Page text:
The FCC’s controversial new “net neutrality” rules for the Internet adopted late last year have gotten White House clearance to be published in the Federal Register — a move that is expected to ignite legal challenges.
The White House’s Office of Management and Budget gave approval to the new rules last week. This step was necessary before the rules are published in the Federal Register, which will take another two to three weeks.
The “net neutrality” rules attempt to balance fair treatment of competing content with the need for Internet providers to manage their networks. The rules were considerably weakened from what the Obama administration campaigned for in 2008, but are still controversial with the major Internet service providers who want no government regulation. The rules go into effect 60 days after publication.
The new regulations would prohibit ISPs from blocking access to lawful content. They also would require transparency on mobile broadband providers’ policies on throttling data. Verizon currently forces customers to use plan minutes rather than data for mobile VoIP apps such as Skype, and blocks access to Google on some handsets with Microsoft’s Bing pre-installed.
Verizon and MetroPCS Communications both accused the FCC of overstepping its authority in a challenge shortly after the FCC’s 3-2 vote. But, a ruling by the U.S. Court of Appeals for the District of Columbia Circuit last April found the challenges premature since they came prior to publication of the rules in the Federal Register.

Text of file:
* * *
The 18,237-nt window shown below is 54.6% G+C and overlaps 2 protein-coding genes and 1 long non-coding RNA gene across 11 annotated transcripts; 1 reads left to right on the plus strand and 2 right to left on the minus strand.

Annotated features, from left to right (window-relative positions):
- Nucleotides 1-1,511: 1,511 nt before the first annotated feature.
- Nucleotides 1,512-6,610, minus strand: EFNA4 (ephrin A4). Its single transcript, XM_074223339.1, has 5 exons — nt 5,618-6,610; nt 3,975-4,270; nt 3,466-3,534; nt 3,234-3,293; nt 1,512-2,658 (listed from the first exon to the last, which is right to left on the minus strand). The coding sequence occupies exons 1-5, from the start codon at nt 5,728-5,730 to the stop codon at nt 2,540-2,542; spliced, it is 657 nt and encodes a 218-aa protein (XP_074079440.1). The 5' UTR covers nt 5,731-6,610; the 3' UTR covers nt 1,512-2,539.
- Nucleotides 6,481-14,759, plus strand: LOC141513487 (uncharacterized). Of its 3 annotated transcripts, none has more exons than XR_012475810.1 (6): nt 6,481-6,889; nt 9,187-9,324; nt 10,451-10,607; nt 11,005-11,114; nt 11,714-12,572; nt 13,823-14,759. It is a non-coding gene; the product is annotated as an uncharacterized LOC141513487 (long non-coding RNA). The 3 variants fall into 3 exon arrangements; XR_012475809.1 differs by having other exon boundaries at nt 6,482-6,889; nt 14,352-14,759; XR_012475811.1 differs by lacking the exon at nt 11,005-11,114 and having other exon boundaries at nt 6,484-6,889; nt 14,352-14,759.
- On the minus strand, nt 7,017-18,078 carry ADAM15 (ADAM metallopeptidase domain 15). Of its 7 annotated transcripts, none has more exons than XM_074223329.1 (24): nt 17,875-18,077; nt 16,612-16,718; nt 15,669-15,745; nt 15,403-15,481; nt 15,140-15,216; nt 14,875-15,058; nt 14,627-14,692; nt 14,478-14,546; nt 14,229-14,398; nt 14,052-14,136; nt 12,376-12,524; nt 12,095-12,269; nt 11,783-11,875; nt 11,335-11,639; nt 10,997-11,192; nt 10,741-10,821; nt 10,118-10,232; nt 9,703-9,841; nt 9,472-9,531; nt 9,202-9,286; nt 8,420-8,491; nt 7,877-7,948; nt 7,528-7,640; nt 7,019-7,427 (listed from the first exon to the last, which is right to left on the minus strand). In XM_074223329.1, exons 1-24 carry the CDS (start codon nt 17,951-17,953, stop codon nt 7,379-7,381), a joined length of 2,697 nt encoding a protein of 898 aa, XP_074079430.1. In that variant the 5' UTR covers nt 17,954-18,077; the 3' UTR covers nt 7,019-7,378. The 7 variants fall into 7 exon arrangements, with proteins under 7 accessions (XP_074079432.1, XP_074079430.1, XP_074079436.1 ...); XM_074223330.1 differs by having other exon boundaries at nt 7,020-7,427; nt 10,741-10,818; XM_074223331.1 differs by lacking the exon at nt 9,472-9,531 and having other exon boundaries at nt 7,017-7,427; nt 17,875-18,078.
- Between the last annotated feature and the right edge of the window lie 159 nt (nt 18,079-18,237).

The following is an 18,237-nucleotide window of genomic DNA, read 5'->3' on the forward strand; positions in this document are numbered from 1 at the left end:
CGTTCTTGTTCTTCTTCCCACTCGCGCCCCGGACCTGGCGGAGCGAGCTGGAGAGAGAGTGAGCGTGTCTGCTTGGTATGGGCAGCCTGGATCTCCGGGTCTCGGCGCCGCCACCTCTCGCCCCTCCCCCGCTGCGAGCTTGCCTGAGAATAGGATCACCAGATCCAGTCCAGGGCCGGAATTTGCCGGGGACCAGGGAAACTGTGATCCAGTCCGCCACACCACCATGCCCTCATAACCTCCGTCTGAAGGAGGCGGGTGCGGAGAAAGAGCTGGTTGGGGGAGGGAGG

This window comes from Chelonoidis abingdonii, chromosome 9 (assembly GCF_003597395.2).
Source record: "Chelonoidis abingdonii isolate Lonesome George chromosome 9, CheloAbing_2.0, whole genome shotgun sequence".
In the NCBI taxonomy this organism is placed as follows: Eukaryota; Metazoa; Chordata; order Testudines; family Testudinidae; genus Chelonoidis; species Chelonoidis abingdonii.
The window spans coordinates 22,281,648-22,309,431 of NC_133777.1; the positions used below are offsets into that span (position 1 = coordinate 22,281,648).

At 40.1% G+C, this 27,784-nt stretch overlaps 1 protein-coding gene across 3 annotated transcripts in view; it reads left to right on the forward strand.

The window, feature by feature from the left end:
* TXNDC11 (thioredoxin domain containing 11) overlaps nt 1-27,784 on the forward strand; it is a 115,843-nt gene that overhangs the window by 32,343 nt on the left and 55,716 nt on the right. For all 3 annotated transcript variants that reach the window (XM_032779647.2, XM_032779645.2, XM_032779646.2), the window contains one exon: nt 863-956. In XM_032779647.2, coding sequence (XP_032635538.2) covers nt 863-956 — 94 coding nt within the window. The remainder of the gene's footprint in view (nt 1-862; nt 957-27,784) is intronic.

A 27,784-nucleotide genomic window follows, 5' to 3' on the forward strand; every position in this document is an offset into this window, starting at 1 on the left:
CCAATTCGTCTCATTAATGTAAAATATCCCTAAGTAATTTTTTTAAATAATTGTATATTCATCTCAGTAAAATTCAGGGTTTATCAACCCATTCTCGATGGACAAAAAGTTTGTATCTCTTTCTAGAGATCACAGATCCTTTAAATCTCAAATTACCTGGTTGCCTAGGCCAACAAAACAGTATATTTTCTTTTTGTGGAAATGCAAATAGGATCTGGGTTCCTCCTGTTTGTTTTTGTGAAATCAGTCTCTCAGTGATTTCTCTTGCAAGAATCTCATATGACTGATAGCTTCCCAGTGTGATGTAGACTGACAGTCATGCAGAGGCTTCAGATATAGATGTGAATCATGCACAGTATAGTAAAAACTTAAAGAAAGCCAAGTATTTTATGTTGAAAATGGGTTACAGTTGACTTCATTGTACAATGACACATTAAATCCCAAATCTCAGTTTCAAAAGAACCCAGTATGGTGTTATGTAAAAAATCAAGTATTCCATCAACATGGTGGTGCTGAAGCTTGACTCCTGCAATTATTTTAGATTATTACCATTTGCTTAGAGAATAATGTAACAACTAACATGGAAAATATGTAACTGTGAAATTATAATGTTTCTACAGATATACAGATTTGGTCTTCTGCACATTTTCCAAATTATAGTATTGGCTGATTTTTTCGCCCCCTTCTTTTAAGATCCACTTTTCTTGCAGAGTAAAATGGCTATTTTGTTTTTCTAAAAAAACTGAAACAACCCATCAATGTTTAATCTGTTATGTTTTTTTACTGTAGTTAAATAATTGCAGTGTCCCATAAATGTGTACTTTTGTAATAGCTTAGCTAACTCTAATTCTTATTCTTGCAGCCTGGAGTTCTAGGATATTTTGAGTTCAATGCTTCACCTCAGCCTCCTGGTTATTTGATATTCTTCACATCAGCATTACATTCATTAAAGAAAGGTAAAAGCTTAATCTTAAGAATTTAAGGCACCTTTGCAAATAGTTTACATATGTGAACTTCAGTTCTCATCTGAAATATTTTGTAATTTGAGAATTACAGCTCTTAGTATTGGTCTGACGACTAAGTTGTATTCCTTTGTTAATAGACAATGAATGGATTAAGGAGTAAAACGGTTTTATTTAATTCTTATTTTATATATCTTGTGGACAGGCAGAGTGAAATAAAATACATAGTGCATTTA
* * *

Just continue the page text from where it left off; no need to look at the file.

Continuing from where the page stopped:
The same court also ruled last year that the FCC lacked the authority to stop Comcast from blocking bandwidth-hogging applications on its broadband network. That decision led to the FCC’s latest rules.
The debate has focused on a huge divide between those who say the Internet should flourish without regulation and those who say the power of high-speed Internet providers to discriminate against competitors needs to be restrained.
The delay between the FCC’s vote and official publication was unusually long, prompting some industry sources and former regulators to accuse the commission of intentional foot-dragging to stall court challenges. The FCC, however, attributed the delay to data collection requirements that were subject to the Paperwork Reduction Act review process.
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